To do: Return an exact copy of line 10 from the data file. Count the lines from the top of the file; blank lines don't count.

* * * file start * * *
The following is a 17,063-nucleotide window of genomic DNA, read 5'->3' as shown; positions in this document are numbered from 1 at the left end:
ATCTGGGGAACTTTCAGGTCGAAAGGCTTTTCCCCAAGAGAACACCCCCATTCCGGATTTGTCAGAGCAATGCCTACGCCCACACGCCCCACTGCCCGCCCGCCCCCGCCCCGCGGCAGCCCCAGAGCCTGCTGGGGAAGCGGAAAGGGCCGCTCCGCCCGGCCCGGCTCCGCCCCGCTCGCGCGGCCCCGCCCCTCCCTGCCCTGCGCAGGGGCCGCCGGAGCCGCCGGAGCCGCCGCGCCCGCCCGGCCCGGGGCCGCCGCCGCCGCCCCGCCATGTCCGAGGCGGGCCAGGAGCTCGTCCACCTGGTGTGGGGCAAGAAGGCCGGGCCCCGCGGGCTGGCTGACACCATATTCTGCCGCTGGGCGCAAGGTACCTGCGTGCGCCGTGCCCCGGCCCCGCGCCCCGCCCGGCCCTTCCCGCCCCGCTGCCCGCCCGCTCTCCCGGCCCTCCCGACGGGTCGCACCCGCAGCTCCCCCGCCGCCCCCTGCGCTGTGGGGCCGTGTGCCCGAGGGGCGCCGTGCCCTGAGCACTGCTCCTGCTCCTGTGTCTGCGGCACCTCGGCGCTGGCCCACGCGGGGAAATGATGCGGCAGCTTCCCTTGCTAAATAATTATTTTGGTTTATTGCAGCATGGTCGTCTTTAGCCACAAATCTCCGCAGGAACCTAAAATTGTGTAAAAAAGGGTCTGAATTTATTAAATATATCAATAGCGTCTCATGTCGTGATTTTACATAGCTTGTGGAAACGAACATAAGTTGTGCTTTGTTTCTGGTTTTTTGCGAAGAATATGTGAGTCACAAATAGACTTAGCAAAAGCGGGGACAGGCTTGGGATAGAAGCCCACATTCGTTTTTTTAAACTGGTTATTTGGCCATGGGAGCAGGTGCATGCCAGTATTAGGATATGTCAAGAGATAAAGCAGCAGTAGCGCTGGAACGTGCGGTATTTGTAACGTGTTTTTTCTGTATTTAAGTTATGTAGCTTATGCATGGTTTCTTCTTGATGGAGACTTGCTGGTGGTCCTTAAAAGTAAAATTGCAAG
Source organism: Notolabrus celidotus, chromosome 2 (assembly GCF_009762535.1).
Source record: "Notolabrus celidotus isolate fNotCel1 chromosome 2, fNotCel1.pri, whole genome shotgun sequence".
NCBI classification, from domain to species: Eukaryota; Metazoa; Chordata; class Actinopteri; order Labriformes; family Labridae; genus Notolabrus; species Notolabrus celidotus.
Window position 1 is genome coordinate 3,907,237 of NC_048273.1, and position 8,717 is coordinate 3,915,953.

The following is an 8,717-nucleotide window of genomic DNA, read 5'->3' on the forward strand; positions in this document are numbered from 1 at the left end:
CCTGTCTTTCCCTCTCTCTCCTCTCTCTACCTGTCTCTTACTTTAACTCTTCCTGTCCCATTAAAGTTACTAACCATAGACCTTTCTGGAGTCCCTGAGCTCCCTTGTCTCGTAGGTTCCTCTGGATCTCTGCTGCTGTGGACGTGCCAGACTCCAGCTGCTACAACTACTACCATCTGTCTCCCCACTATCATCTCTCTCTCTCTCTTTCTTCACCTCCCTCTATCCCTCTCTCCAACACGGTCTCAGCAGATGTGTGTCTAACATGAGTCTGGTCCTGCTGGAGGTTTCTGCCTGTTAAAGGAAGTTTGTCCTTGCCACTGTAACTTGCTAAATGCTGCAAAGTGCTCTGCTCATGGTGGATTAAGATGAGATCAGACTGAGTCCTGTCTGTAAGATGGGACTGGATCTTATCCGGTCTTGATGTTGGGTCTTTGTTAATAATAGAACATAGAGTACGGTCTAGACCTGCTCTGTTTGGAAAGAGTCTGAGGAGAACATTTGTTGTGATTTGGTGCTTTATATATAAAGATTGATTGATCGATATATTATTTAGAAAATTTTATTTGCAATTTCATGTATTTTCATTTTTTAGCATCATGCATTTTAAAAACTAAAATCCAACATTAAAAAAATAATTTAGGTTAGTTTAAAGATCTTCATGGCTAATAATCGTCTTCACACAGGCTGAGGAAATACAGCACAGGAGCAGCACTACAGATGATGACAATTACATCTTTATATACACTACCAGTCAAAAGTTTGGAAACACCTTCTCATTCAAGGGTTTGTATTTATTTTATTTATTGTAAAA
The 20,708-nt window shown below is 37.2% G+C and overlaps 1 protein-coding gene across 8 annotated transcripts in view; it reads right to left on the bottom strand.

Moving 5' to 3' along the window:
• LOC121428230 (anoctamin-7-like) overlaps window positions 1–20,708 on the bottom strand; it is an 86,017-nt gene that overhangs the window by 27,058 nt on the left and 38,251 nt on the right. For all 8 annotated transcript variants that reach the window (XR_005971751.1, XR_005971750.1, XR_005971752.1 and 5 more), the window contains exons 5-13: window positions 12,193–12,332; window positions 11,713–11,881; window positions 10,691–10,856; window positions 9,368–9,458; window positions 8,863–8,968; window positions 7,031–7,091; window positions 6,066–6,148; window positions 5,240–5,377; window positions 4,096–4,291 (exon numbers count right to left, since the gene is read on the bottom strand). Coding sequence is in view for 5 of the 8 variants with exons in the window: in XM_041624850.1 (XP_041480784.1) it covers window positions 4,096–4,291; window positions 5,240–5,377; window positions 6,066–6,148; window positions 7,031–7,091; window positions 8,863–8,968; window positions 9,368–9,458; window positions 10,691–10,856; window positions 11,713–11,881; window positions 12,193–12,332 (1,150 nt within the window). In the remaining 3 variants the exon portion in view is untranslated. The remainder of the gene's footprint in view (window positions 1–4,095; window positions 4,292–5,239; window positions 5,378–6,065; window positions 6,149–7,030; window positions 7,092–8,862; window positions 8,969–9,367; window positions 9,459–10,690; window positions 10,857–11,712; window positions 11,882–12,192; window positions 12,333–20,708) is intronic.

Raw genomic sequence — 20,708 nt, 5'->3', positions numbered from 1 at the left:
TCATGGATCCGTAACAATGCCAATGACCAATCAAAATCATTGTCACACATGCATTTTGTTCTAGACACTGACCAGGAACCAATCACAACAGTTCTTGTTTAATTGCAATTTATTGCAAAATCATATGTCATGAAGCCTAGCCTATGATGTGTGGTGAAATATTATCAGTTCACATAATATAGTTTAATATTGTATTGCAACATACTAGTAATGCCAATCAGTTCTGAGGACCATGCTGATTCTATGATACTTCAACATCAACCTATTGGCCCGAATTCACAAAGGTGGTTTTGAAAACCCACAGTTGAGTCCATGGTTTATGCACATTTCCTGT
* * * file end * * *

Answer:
Moving 5' to 3' along the window: